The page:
Monday, November 16, 2009

The heart-mind connection

Yesterday my daughter sent me a video of brain scientist Jill Bolte Taylor talking about her experience of a massive stroke to the left side of her brain. Having just returned from a contemplative worship service, I was extremely interested in what Dr. Taylor had to say, because it seems to provide such an intriguing explanation for my own internal struggles to quiet the brain and sense the oneness of things.

Dr. Taylor's left brain didn't stop functioning all at once, but rather gradually, moving in and out of consciousness as it lost functionality, so she was able to experience both the left brain's attempts to control the situation and, when the left side receded from consciousness, she could experience the right brain's sense of mystical oneness with all of life, and was in fact unable to feel her own boundaries.

Somehow thinking about this brought to mind a conversation I'd had before the worship service with my old friend Max. I happened to mention to him that my husband and I had been speculating that, since the nervous system is all about synapses, making connections, perhaps the more intelligent or sophisticated a brain is the more it delights in uncovering connections. But Max reminded me that it is really the heart that lies at the root of knowing.

And so, having seen Dr. Taylor hold out an actual human brain to us, and having seen that brain flop dramatically open to display how completely distinct its two halves are, I began to wonder if the function of meditation might be to strengthen the connection between our left and right hemispheres, so that the left brain decisions might be more informed by the right brain's understanding of wholeness and unity -- and if the way to connect the two -- at least at this point in our evolution -- is through the heart.

So I created this image as a way of exploring that heart/brain connection, and I am intrigued, both by the organic quality of that portion at the bottom of the heart, and by the sense that the division appears to come from above, and looks almost like divine hands reaching down through the two halves of the brain and in to the heart, both splitting the brain and, at the same time, a sort of inverse gesture of namaste.

I think I'll stop here; too much to think about! And I think it may be time to look more closely at Daniel Siegel's work on interpersonal neurobiology. But I did also want to share this wonderful quotation from George Bernard Shaw, found in the Richo book I've been reading:

"This is the true joy in life: being used for a purpose recognized by yourself as a mighty one, being thoroughly worn out before you are thrown on the scrap heap, being a force of nature instead of a feverish, selfish little clod of ailments and grievances complaining that the world will not devote itself to making you happy."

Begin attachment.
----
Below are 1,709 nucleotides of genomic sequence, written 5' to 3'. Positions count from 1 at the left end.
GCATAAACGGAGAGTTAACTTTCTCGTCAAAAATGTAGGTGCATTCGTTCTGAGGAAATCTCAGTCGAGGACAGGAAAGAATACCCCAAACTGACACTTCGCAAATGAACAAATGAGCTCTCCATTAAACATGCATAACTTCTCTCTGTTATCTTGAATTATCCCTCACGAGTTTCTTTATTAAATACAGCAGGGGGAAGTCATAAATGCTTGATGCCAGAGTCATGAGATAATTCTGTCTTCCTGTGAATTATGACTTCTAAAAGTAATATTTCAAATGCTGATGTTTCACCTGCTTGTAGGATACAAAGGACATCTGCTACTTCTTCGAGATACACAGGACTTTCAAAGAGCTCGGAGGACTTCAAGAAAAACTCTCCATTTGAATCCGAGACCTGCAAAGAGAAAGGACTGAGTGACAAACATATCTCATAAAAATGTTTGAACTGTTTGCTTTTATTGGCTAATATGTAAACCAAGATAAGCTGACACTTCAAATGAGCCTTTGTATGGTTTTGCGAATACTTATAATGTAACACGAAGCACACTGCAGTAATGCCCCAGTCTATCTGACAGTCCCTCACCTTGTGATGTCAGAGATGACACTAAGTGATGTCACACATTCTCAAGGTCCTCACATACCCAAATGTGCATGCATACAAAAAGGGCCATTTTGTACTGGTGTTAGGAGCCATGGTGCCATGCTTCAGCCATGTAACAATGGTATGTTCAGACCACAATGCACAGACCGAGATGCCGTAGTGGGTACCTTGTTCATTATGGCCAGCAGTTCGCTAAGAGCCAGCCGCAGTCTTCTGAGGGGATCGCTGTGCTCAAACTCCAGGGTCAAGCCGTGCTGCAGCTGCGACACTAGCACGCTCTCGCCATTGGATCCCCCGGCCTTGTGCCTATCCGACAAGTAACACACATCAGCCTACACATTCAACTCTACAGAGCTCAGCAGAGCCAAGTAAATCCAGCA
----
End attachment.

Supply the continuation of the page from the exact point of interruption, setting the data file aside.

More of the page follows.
Yup. That's where I want to be. I suspect that's where all of us want to be. Now if we could only figure out how to get there!


Maureen said...

I saw the Taylor video many months ago and was astonished; then bought and read Taylor's book as soon as it came out. If I recall correctly, she has an artistic side that she nurtures.

That's a rather stunning image. All alchemical. It reminds me of the glass hearts that my husband gave me, one small one full of those same swirls of colors as in your image and a larger one with a swath of gold from one side to the next, like a sash holding together the two parts that need each other to be whole.

I think one key to the Shaw quote lies in the words "recognized by yourself". To me, these words mean acceptance, a looking within to the soul. The gifts God bestows are "mighty" precisely because they are God-given and awaiting your own discovery.

Kimberly Mason said...

Love love LOVE the quote! Love Jill. Love the image.

Joyce Wycoff said...

Diane ... that image is spectacular ... the flowing colors, the symbolism ... just lovely. I've seen that video too ... it is incredible. Love the quote ... this is a great post.

Dianna Woolley said...

Diane - the heart image is just beautiful and the post reminding me of how terrific I felt Taylor's research and presentation was in regarding to her own stroke and her study of the brain in general. I had no idea that the two sides of our brain were not really connected, but two separate - granted contiguous - working parts of our body. I've actually added a dimension to my prayer and meditation time and that is a concentrated effort and request to God that the tangles in my brain, both sides may be smoothed, untangled allowing for clear synapsing to take place. I hope this doesn't put me slightly off into looney-tune time but I have great faith in mind/body connection and thought I would just experiment with my own synapses:) Taylor's talk was the beginning of my experiment.......